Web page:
The key result of this project will be a digital archive of saxophone mouthpiece characteristics and player evaluations, with emphasis on the reproducibility of features observed in a custom refaced vintage example. If the team’s reproduction is successful in achieving high evaluations of playability, it could become a commercially available product or serve the purpose of preserving the legacy of great refacers. The data collected in this process will also be useful in directing future research.
Digital archive of saxophone mouthpiece characteristics and player evaluations; datasets for future research
Ideally, this team will include 1-3 undergraduates and 1 graduate student with interests and/or competency in jazz saxophone performance, precision measurement, CAD/CAM, database and spreadsheet development, acoustic recording analysis and the physics of mechanical systems and sound. Prospective team members should bring at least one of these skills to the team and expect to develop some of the others throughout the course of the project.
We are seeking a student to oversee project management, data organization and analysis. The primary data acquisition and production processes will be overseen by Matthew Busch (precision measurements and manufacturing) and David Finucane (player evaluations of mouthpiece quality). The acoustic analysis and refinement of physical characterization metrics will be overseen by Joshua Socolar.
Team members will meet weekly for one hour to establish data collection and testing plans, review data and coordinate activities for the coming week. In Fall 2019, these meetings will be held on Wednesdays at 9 a.m.
Student team members studying music will be exposed to and learn about precision measurement and quantitative analysis. Students in Engineering and Computer Science will be exposed to and learn about the artistic relation between jazz saxophone mouthpiece design the development of tone and signature sounds.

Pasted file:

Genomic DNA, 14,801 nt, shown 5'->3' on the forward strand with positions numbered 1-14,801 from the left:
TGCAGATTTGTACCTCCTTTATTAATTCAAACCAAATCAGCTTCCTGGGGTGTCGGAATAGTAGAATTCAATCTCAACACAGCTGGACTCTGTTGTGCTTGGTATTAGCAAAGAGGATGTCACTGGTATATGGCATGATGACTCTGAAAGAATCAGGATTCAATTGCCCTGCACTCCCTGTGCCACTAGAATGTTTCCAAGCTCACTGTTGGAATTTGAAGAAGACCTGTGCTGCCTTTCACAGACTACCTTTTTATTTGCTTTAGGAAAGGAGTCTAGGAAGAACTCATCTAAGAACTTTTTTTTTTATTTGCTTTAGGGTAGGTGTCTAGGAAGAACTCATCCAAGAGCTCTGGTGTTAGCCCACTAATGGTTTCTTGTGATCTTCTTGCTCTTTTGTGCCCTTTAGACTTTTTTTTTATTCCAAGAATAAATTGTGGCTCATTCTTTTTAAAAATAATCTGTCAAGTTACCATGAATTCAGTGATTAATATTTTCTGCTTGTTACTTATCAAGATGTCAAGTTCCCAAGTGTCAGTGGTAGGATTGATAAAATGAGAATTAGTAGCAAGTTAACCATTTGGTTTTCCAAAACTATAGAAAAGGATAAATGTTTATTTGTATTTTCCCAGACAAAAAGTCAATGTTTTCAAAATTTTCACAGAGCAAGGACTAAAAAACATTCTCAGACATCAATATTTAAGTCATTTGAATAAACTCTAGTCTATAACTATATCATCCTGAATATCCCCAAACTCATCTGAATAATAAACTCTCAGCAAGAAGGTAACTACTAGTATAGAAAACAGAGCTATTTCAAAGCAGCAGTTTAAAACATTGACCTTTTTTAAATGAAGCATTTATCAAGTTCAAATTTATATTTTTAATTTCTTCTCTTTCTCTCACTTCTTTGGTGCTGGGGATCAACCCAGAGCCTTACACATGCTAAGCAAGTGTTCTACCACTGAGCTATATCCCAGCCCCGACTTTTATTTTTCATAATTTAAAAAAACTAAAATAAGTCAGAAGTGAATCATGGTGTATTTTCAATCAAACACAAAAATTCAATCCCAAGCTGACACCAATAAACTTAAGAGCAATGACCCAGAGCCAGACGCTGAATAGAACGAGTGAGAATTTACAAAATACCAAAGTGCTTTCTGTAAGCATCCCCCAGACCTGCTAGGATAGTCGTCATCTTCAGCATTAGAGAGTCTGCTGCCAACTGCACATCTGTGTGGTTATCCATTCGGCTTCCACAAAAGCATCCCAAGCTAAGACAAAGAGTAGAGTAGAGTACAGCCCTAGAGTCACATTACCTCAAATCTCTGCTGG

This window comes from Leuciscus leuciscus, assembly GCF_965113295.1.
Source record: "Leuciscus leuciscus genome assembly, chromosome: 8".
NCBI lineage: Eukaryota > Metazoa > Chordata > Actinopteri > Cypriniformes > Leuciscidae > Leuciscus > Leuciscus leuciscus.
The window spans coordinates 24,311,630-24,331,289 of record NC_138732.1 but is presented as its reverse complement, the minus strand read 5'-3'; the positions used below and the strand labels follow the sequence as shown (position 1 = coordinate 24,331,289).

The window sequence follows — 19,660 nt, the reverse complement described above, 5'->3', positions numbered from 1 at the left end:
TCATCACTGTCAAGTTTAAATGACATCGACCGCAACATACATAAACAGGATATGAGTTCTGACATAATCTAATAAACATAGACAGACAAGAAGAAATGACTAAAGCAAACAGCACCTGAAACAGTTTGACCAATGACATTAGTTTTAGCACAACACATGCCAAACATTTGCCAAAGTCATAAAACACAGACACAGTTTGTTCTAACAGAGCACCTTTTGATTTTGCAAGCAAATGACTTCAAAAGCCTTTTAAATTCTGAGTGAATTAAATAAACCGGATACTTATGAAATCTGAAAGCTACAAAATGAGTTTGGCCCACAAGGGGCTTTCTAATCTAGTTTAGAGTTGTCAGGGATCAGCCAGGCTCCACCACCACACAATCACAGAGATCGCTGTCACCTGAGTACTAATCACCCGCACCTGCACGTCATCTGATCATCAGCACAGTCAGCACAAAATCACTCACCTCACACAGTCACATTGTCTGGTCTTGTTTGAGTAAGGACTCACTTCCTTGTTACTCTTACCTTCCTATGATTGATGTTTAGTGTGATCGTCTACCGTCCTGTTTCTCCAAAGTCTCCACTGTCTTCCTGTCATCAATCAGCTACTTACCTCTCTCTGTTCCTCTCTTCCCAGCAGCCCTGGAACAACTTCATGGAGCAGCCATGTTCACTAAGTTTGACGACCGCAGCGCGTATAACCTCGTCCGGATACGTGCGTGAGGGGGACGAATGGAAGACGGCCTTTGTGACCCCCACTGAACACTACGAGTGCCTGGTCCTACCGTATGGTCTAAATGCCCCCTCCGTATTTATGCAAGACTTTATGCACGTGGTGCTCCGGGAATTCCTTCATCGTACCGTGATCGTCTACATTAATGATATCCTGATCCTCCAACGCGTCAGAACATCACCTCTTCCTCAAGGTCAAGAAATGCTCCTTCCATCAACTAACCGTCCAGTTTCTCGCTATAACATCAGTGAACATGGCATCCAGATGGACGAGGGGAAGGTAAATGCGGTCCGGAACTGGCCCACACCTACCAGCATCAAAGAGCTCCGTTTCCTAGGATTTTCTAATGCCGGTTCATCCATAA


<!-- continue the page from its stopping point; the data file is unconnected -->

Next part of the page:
All students will develop a general understanding of acoustics and acoustic analysis techniques; experience in the design and implementation of an experiment for evaluation of a consumer product; conversion of 3D point cloud to usable machine output for 3D printing and CNC machining; and experience searching for useful meaning in a large raw dataset.
Summer work on this team is optional and the hours are flexible. Students working over the summer will learn to use the microCT scanner and will be involved in data collection and reduction. Work will occur primarily at the SMIF lab.
Summer 2019 – Spring 2020
- Summer 2019 (Optional): Begin SMIF measurements and database development
- Fall 2019: Continue SMIF measurements and database development; begin musical evaluation and report writing; begin mouthpiece reproduction
- Spring 2020: Continue musical evaluation and report writing; continue mouthpiece reproduction
Independent study credit available for fall and spring semesters; summer funding available
Image: Sax Magic, by Alam Levine, public domain
/faculty/staff Team Members
Matthew Busch, Arts & Sciences-Physics*
Brian Curry, Divinity School
David Finucane, Arts & Sciences-Music*
Joshua Socolar, Arts & Sciences-Physics*
/zcommunity Team Members
Durham Jazz Workshop